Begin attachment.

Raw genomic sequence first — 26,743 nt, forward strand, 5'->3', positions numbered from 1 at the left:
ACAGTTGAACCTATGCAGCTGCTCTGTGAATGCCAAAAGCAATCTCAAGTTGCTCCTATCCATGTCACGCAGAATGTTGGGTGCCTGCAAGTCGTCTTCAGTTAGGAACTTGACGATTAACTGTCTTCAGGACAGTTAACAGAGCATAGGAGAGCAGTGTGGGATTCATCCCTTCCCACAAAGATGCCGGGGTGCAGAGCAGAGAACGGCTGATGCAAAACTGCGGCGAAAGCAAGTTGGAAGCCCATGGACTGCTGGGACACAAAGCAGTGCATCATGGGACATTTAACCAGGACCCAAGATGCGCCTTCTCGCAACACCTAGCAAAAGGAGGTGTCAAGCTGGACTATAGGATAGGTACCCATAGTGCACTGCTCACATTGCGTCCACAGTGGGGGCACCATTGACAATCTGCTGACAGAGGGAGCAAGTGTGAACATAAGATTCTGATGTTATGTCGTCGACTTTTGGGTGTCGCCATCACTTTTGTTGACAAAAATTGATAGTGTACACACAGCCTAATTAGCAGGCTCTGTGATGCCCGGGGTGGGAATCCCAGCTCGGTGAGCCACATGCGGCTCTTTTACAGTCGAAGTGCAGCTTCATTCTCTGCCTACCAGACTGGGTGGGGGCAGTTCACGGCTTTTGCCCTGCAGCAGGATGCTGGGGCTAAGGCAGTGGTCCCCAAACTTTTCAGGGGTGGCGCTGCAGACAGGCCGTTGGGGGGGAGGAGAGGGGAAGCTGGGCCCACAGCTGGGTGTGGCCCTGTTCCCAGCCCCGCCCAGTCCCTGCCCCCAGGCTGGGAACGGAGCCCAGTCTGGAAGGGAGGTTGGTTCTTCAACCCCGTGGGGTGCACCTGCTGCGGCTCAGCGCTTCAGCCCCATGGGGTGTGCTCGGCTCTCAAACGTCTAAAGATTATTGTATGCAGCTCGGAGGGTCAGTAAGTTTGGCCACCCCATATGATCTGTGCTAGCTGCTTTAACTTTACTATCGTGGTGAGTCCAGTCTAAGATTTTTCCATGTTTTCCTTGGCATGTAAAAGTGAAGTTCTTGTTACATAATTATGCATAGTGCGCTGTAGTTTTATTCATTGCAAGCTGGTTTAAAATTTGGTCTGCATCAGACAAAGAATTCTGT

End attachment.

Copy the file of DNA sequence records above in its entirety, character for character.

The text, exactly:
Raw genomic sequence first — 26,743 nt, forward strand, 5'->3', positions numbered from 1 at the left:
ACAGTTGAACCTATGCAGCTGCTCTGTGAATGCCAAAAGCAATCTCAAGTTGCTCCTATCCATGTCACGCAGAATGTTGGGTGCCTGCAAGTCGTCTTCAGTTAGGAACTTGACGATTAACTGTCTTCAGGACAGTTAACAGAGCATAGGAGAGCAGTGTGGGATTCATCCCTTCCCACAAAGATGCCGGGGTGCAGAGCAGAGAACGGCTGATGCAAAACTGCGGCGAAAGCAAGTTGGAAGCCCATGGACTGCTGGGACACAAAGCAGTGCATCATGGGACATTTAACCAGGACCCAAGATGCGCCTTCTCGCAACACCTAGCAAAAGGAGGTGTCAAGCTGGACTATAGGATAGGTACCCATAGTGCACTGCTCACATTGCGTCCACAGTGGGGGCACCATTGACAATCTGCTGACAGAGGGAGCAAGTGTGAACATAAGATTCTGATGTTATGTCGTCGACTTTTGGGTGTCGCCATCACTTTTGTTGACAAAAATTGATAGTGTACACACAGCCTAATTAGCAGGCTCTGTGATGCCCGGGGTGGGAATCCCAGCTCGGTGAGCCACATGCGGCTCTTTTACAGTCGAAGTGCAGCTTCATTCTCTGCCTACCAGACTGGGTGGGGGCAGTTCACGGCTTTTGCCCTGCAGCAGGATGCTGGGGCTAAGGCAGTGGTCCCCAAACTTTTCAGGGGTGGCGCTGCAGACAGGCCGTTGGGGGGGAGGAGAGGGGAAGCTGGGCCCACAGCTGGGTGTGGCCCTGTTCCCAGCCCCGCCCAGTCCCTGCCCCCAGGCTGGGAACGGAGCCCAGTCTGGAAGGGAGGTTGGTTCTTCAACCCCGTGGGGTGCACCTGCTGCGGCTCAGCGCTTCAGCCCCATGGGGTGTGCTCGGCTCTCAAACGTCTAAAGATTATTGTATGCAGCTCGGAGGGTCAGTAAGTTTGGCCACCCCATATGATCTGTGCTAGCTGCTTTAACTTTACTATCGTGGTGAGTCCAGTCTAAGATTTTTCCATGTTTTCCTTGGCATGTAAAAGTGAAGTTCTTGTTACATAATTATGCATAGTGCGCTGTAGTTTTATTCATTGCAAGCTGGTTTAAAATTTGGTCTGCATCAGACAAAGAATTCTGT